A movie review that almost wasn't - Coeur d'Alene Press: Local News

A movie review that almost wasn't

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Posted: Friday, July 20, 2012 12:59 pm

It’s difficult to reflect on the experience of seeing “The Dark Knight Trilogy” Thursday night in the AMC Theaters at Spokane’s River Park Square without pausing to acknowledge the tragic shooting that happened at a screening in Colorado.

As an uncomfortable footnote, a plastic burning odor resulted in the complete evacuation of River Park Square around the same time as the Colorado incident. Thankfully our evacuation was the result of an overheated AC unit and not something unspeakable.

Listening to the news the next morning nearly eliminated my desire to talk about “The Dark Knight Rises” experience. But you hug your kid, get dressed and be thankful you even get to discuss the strengths and shortcomings of a superhero movie. Some people don’t get to do that today.

With that out of way, let’s talk about Batman and how “The Dark Knight Rises” completes Christopher Nolan’s groundbreaking trilogy.

6 p.m. – Screening of “Batman Begins” um… begins

All things considered, the capacity crowd was pretty excited at the start of a 7-year-old movie we’ve probably all seen several times before.

It’s amazing how well Nolan executes the origins of Bruce Wayne in “Begins” considering the backstory is one of the most familiar in all of pop culture. Nolan’s choice of Christian Bale as Wayne is probably best justified in “Begins,” especially since his character takes a backseat to the Joker in “The Dark Knight.” Bale is the definitive Batman – brooding, angry and strong enough to endure the evil that will face him in subsequent installments.

8:45 p.m. – Screening of “The Dark Knight” begins

The second film begins with the still-sensational bank heist scene that introduces the world to Heath Ledger’s iconic Joker. It’s an especially simmering sequence on the big screen, maybe because the air conditioning in the theater hadn’t been running for the past two hours.

Argue about plot holes and the fallacies of Joker’s schemes all you want, “The Dark Knight” is Nolan’s masterpiece—a thrilling crime epic that constantly builds dread without losing that sense of comic book fun. Ledger’s Joker is THE performance of the last decade, and the best scenes in “Dark Knight” are whenever he opens his mouth.

11 p.m. – Joker blows up a hospital and AMC Theaters is “on fire”

Just as Joker presses the detonator, I noticed a strange burning smell in the theater. A few people stood to leave, then a few more. With little desire to be burned alive, I was one of the first to exit to the lobby, where theater employees told us to head down the escalators and wait outside.

I exited the grand lobby of River Park Square and walked out onto the sidewalk just as several fire trucks arrived at the scene. A dozen or so firefighters dashed up the escalators, and one of the trucks began to raise its ladder to the very top of the building. A firefighter got halfway up the ladder before he was called down. The word spread that an AC unit in our theater had overheated and started a small fire on the roof.

I would argue the AC was never on in the first place, but at least we all knew why we’d been sitting in a 90 degree auditorium for four hours.

The crowd cheered the firefighters as they came down the escalators before a mad rush of teenagers stormed back up to the theaters. Batman waits for no air conditioning.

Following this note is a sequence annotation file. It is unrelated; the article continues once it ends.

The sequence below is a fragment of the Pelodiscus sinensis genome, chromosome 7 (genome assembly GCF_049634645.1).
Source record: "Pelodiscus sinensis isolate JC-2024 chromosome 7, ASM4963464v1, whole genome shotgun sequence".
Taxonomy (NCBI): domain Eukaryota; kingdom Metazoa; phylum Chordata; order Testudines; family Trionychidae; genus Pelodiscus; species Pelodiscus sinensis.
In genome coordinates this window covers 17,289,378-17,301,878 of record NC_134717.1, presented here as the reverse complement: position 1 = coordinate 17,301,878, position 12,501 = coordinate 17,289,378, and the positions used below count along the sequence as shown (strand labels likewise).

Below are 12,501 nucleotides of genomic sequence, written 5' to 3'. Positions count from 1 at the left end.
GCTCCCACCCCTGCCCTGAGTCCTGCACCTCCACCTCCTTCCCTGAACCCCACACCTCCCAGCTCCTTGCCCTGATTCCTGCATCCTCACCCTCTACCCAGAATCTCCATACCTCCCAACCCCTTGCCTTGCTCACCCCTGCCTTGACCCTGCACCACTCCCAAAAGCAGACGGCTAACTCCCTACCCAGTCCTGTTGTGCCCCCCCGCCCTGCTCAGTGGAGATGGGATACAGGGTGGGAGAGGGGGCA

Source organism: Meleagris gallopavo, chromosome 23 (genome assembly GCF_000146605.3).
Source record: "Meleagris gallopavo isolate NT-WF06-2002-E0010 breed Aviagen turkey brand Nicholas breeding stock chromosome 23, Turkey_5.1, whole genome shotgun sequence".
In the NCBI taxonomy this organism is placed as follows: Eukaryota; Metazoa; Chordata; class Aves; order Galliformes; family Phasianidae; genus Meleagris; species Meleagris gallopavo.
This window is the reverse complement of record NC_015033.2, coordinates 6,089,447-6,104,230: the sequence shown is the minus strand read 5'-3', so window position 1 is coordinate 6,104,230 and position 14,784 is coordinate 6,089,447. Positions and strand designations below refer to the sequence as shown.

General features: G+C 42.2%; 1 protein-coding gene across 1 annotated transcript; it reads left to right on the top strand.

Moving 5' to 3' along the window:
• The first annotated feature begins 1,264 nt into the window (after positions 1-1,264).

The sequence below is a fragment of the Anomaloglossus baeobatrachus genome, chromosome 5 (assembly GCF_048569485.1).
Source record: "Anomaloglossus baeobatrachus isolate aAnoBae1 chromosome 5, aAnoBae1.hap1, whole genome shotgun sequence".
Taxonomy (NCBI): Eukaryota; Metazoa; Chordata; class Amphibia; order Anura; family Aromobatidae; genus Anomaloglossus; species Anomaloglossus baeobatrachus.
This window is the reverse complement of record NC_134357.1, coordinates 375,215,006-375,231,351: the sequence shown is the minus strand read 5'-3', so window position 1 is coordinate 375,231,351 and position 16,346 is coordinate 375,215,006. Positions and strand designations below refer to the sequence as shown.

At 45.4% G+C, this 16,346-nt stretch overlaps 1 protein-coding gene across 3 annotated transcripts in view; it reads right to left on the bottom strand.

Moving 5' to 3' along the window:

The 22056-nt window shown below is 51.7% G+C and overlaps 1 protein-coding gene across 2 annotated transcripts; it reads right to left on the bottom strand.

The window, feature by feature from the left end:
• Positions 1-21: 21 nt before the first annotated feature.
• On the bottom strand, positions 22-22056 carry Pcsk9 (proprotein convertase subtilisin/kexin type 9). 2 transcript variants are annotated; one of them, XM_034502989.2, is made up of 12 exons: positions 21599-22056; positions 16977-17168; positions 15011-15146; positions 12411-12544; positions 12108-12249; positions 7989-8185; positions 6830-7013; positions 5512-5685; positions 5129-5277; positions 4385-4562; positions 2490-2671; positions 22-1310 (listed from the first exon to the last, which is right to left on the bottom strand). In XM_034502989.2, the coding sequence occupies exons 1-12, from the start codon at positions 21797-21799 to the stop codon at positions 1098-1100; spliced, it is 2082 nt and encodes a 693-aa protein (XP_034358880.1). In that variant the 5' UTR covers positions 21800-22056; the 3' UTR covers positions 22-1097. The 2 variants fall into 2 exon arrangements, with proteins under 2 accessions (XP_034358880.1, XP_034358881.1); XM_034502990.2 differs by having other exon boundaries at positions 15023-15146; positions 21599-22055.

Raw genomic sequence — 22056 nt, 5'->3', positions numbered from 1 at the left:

It’s a quarter to midnight before they restart the final minutes of “Dark Knight.” Other theaters showing just “The Dark Knight Rises” will start on schedule at 12:01 a.m. We had to wait until about 12:30. But after a 45 minute delay, our complete trilogy experience remained intact.

The Dark Knight Finally Rises

In terms of scale, Nolan has outdone himself with “The Dark Knight Rises.” Whereas Batman fought individual villains in previous films, this time he’s faced with the full-on Occupation of an entire city. This is no mere superhero movie; Nolan has much more on his mind about class inequality and the nature of authority in our post 9/11 society.

“Rises” opens eight years after the events of “The Dark Knight.” Batman is in exile, having taken the fall for murders committed by former Gotham City savior, Harvey Dent. Bruce Wayne hides in his mansion, still emotionally and physically crippled by his battles with Joker and Two-Face.

A hulking terrorist in the form of Bane (Tom Hardy) forces him back in action, as does an encounter with crafty cat burglar Selina Kyle (Anne Hathaway). Saying much more about the plot of this 2 hour and 45 minute epic would be to spoil the massive scope of “Dark Knight Rises.” It’s easily the biggest movie this summer, making that alien invasion at the end of “The Avengers” seem like a minor skirmish.

The movie does a lot of things right – notably introducing new characters to the universe without their arcs feeling too rushed or out of place. Joseph Gordon-Levitt as a young Gotham City police detective and Hathaway as the allegiance-shifting Catwoman are the film’s major standouts. The regulars from the trilogy – Bale, Michael Caine, Gary Oldman and Morgan Freeman – all give strong performances, but the sheer size of the plot mechanics force them all, Bale included, into long stretches of absence.

Hardy is convincing as the masked and muzzled Bane, but the character pales in comparison to The Joker (probably not a fair comparison). It doesn’t help that his mask removes all personality from the versatile actor’s face, or that his obviously manipulated-in-post-production voice never really gels with the action on screen.

“Dark Knight Rises” has a wild, tension-soaked final act. But for the first time in his career, Nolan seems overwhelmed by his material. There’s too much going on, too many character arcs to satisfy and too much effort into wrapping all the films into a cohesive trilogy. There’s a satisfying conclusion, but the tonal cohesiveness of “The Dark Knight” is missed in “Rises.”